Op-Ed By: Mike Shesterkin, SMSBF Exec. Director
There are all sorts of terms to describe what’s going-on right now: unprecedented, uncharted territory, surreal are just a few. Dr. McGeorge of WDIV got it right when he said, “This isn’t about you: It’s about our community.”
In a system governed by hyper-individualism and a “have it your way” mentality, it may be hard to see the point McGeorge is making. Because consumerism necessitates it, we are formed to believe we can have what we want, when we want it. So, when confronted with a situation as the one in which we find ourselves – a situation that requires thinking of others before acting – we have a hard time.
Why are the store shelves bare? Why do we knock-down the vulnerable – the aged and infirm – to make sure we have our overstock of toilet paper? If we pay just a bit of attention to what the science tells us about the spread of a viral disease, we’d realize there’s no need to hoard groceries – especially toilette paper.
Yet, a recent Yahoo News survey found 58% of those who identify as Republican, and 29% of those who identify as Democrat, think the COVID-19 pandemic is exaggerated. It’s exaggerated. Really? I understand polls are only indicators of trends and don’t necessarily constitute a measurement of behavior. But where there’s smoke, something’s burning.
There is a science to polling and there’s a science to understanding the spread of a disease. Most of us – at least those willing to take a poll and identify with one party or the other – ought to have enough sense to trust what biologists are telling us about the spread of COVID-19. Americans, though, are free to think whatever we want, and when it comes to a scientific conclusion that would mean having to change our behavior, and adapt to a reality that impedes our lifestyles, we seem to have a real hard time accepting what science tells us.
There’s a parallel between how some of us are reacting to the COVID-19 pandemic, and to what science tells us about global climatic change. This parallel speaks to our culture. If we don’t accept the science, then we don’t have to change our behavior. This means coming-up with ways of rationalizing away “inconvenient truth”. These rationalizations run the gamut between what some call “healthy skepticism”, to the hatching of conspiracy theories.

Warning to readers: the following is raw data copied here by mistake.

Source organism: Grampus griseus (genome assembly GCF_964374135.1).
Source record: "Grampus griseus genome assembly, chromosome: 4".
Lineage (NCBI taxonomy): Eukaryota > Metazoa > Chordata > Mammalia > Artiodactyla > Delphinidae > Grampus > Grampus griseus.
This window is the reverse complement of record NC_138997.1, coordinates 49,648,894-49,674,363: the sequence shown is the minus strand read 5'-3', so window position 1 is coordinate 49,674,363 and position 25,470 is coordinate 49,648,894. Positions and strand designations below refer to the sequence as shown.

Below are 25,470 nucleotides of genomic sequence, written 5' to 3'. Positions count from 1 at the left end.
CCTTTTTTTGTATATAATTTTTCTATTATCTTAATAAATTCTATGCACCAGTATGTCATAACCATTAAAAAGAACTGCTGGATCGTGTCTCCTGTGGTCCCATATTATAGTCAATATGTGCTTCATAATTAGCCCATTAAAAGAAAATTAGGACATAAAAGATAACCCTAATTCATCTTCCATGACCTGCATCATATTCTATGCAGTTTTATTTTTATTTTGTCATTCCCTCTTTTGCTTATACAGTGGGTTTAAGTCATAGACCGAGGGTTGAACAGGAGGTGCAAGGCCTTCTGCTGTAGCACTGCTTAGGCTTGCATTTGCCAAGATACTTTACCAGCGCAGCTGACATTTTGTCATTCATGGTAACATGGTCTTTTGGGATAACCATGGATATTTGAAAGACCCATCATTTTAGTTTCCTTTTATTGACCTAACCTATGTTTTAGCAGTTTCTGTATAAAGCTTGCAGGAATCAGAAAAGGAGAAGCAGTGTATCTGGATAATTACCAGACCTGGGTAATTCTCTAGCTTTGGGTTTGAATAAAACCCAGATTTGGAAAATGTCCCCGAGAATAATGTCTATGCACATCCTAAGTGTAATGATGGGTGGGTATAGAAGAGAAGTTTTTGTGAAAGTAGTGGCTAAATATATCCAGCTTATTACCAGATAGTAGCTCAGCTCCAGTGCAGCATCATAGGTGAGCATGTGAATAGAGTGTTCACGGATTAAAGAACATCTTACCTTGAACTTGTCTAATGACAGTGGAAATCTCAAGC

According to a book review on the NPR website, author Anna Merlan, in her book, Republic of Lies: American Conspiracy Theorists and Their Surprising Rise to Power, indicates there are two conditions under which we become vulnerable to conspiracy theories:
(1) At those times when class structure becomes too rigid, leaving us locked in circumstances we cannot control and causing us to find someone to blame.
(2) When we sense being shut out of power, leaving us incapable of affecting the systems under which we live. This, in turn, leads to a questioning of ourselves and a distrust of the entire system.
For some, distrust of institutions, and therefore the scientists who work for them, is so pervasive it could – quite literally, within the next couple of months – lead to their deaths, or the deaths of those they love. It could also lead to the extinction of the entire human race – not because of COVID-19, but as the result of global climatic change.
Dr. McGeorge is spot-on. This is about our community and coming together around a common understanding of something that’s not all that difficult to comprehend. We need to accept what our biologists and medical scientists are telling us and act upon it.
This time does feel surreal. So, let it be so. Take the time to be in the moment and to listen carefully to what our scientists are telling us. We are blessed to have resources – right here in our local community – we can trust. The best thing we can do is pay attention and act accordingly – moment by moment.